There is little that is more disheartening than carefully preparing a lesson plan that falls flat in the classroom. No matter the subject, time of year, ages of the students, or school size and location, motivating students to engage in classroom learning is a challenge all teachers face.
Most teachers have a few tricks up their sleeves to liven up even the dullest of lessons but it’s never a bad idea to add more to the stockpile. Here are some overall tips for teachers of all experience levels and classrooms to help inspire motivation in your students.
Help them understand their individual motivations
Self-reflection exercises are great for students of all ages and using this method to help them understand what motivates them to learn and succeed is a great way to give them some control over their own goals. It also allows the teacher to better understand the motivations of the student. Win-win!
Give students a choice
For students, the school experience can be full of structure, guidance, correction, and consequences. All are necessary but not always conducive to motivating self-initiated learning. Letting students choose the type of assignments they do or letting them choose their topic of interest for a project or paper gives them greater control over their education. There is no better ingredient for engagement than control.
Be extra clear
When dealing with a classroom as a whole year after year, it’s easy to start making assumptions about what our students do or do not know and understand. Providing clear expectations and guidelines can lessen anxiety and confusion, giving students more time and energy to apply themselves to learning. While these things are typically laid out at the beginning of the year, don’t be afraid to revisit them frequently.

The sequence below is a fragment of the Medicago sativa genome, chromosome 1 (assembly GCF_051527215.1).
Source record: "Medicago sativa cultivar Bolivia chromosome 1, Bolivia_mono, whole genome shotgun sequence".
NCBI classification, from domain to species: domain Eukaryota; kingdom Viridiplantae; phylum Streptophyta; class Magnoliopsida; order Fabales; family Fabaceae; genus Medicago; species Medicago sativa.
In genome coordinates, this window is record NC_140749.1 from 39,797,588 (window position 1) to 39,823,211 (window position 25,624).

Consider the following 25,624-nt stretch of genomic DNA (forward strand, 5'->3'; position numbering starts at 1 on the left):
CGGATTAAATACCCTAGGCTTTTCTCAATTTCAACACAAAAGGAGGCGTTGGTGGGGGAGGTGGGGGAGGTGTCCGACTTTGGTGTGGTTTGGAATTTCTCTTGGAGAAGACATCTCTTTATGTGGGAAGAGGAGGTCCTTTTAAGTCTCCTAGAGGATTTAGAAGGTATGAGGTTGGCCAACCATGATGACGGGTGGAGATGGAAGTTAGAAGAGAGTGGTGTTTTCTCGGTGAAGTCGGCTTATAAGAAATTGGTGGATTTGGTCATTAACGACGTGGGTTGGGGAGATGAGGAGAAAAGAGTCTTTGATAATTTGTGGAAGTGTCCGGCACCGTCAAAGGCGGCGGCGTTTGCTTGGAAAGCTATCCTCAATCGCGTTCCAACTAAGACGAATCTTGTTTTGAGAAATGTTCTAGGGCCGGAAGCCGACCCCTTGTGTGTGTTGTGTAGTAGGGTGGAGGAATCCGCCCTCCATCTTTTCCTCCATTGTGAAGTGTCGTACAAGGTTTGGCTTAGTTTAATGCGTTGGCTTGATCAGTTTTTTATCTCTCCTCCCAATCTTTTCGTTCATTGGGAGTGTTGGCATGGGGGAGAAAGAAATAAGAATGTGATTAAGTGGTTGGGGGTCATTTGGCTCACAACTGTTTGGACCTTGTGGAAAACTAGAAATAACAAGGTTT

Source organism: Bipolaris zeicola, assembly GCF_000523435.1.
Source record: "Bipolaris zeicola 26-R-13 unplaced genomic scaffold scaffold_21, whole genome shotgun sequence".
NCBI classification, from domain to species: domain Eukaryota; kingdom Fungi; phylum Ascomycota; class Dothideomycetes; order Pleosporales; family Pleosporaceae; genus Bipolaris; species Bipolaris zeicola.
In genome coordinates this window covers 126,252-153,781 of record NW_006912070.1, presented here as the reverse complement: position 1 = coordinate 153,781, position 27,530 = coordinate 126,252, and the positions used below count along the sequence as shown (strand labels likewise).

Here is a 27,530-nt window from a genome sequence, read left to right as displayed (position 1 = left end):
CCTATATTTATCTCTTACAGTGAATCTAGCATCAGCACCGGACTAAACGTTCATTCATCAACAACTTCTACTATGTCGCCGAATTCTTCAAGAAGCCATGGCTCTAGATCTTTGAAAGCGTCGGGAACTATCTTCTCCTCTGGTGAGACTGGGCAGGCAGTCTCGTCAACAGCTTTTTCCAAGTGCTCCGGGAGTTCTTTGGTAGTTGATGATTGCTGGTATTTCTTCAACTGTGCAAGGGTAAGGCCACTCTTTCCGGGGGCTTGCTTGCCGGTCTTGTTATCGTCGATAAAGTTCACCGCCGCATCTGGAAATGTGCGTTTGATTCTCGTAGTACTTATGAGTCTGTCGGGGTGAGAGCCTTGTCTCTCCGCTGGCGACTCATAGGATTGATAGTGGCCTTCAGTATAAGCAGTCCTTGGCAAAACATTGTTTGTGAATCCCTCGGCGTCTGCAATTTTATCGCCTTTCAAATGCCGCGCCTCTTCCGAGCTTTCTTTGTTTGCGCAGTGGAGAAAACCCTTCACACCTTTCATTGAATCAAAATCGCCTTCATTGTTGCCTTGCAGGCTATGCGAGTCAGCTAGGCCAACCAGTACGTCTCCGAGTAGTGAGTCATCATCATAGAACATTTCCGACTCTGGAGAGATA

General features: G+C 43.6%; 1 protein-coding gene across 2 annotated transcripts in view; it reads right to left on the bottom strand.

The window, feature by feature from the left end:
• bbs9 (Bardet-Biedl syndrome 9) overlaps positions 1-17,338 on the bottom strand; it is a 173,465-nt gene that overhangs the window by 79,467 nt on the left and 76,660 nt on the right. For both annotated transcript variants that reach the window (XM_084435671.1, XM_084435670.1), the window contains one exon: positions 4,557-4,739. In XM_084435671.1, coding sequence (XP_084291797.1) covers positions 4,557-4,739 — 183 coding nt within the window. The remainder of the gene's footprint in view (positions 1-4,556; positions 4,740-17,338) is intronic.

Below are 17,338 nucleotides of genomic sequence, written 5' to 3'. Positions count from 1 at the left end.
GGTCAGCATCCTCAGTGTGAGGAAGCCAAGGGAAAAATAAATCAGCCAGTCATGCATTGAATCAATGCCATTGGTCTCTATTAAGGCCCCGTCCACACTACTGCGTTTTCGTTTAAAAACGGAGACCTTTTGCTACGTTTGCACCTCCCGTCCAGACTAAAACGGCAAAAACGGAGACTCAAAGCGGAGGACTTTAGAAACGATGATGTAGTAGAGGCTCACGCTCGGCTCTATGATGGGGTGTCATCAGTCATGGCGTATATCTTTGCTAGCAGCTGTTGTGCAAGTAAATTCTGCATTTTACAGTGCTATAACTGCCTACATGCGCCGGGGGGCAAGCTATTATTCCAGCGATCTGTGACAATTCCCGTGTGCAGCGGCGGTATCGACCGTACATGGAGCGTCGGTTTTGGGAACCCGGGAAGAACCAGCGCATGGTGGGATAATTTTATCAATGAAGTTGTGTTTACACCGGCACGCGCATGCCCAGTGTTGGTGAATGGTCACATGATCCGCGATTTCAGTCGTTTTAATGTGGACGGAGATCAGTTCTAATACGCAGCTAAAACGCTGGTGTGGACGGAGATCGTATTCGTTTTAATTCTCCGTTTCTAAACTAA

Offer a variety of experiences
Changing up lesson and activity styles keeps students engaged throughout the semester or year and most teachers subscribe to this method of teaching. One way to emphasize the benefits of versatility in the classroom is to let students have a variety of experiences within one lesson or activity. It can be hard to motivate an entire class at once but giving students a few options at the beginning of an assignment not only plays into giving them limited control in the classroom but will also help those students with varied learning styles.
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